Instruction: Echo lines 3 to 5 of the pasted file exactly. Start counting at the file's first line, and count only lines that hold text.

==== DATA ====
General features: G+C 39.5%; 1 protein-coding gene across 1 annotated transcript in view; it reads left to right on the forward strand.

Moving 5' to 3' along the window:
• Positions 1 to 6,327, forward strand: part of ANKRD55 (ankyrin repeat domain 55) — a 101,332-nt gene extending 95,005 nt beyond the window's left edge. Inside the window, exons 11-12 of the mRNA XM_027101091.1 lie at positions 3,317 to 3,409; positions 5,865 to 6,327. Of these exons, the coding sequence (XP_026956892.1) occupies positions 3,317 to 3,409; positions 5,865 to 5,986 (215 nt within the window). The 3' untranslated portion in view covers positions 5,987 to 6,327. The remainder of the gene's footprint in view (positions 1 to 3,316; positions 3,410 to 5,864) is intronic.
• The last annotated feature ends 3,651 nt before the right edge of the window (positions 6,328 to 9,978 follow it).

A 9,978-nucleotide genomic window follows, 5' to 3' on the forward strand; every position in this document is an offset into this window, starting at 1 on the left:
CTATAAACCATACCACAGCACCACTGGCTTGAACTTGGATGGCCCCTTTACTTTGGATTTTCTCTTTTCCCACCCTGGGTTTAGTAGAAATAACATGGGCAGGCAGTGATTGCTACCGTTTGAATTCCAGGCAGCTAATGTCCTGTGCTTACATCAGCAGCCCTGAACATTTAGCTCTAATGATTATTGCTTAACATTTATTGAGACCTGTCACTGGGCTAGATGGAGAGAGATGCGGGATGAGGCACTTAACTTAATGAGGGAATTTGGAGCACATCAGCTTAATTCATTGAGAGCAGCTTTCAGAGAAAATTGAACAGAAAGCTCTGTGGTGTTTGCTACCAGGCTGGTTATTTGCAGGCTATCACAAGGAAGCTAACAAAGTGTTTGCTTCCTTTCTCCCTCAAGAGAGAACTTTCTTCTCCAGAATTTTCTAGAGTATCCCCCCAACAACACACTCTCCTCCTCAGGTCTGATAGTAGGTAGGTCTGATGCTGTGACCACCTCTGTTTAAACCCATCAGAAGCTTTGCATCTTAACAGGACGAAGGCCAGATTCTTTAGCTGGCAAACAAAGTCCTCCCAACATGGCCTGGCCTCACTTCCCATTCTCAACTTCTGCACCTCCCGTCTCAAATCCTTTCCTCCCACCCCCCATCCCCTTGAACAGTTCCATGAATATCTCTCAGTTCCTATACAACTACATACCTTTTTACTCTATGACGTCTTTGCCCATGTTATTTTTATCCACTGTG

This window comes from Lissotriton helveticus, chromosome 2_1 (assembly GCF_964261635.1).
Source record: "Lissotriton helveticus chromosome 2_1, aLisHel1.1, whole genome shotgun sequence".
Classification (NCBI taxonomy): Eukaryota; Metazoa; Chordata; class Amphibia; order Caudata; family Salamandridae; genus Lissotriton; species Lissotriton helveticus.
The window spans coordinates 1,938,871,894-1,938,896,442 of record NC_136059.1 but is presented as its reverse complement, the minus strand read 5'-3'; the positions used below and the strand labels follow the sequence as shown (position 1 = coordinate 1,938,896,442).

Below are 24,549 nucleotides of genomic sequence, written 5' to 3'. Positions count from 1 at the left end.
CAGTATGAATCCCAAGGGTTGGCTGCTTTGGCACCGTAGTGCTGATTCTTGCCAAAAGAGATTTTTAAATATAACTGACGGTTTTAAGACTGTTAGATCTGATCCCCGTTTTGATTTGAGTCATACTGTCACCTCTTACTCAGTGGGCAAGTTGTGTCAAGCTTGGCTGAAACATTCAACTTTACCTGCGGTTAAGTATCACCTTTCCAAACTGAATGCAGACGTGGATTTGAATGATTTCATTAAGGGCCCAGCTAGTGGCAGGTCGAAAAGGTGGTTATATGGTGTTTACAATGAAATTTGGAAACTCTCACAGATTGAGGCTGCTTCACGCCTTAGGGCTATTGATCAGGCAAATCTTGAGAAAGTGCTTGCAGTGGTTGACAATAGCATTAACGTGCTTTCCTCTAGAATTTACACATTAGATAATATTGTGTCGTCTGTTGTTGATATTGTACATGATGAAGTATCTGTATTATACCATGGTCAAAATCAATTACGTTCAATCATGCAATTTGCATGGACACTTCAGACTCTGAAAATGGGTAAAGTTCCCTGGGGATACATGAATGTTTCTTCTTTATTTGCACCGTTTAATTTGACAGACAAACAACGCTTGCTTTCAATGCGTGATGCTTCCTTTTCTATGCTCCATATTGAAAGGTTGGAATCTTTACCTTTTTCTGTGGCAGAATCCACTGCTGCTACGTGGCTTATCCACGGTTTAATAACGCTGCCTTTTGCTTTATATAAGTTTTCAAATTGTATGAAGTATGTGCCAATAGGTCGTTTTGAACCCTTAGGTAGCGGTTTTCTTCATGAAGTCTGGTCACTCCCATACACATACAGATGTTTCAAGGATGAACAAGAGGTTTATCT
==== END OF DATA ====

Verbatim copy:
• Positions 1 to 6,327, forward strand: part of ANKRD55 (ankyrin repeat domain 55) — a 101,332-nt gene extending 95,005 nt beyond the window's left edge. Inside the window, exons 11-12 of the mRNA XM_027101091.1 lie at positions 3,317 to 3,409; positions 5,865 to 6,327. Of these exons, the coding sequence (XP_026956892.1) occupies positions 3,317 to 3,409; positions 5,865 to 5,986 (215 nt within the window). The 3' untranslated portion in view covers positions 5,987 to 6,327. The remainder of the gene's footprint in view (positions 1 to 3,316; positions 3,410 to 5,864) is intronic.
• The last annotated feature ends 3,651 nt before the right edge of the window (positions 6,328 to 9,978 follow it).

A 9,978-nucleotide genomic window follows, 5' to 3' on the forward strand; every position in this document is an offset into this window, starting at 1 on the left: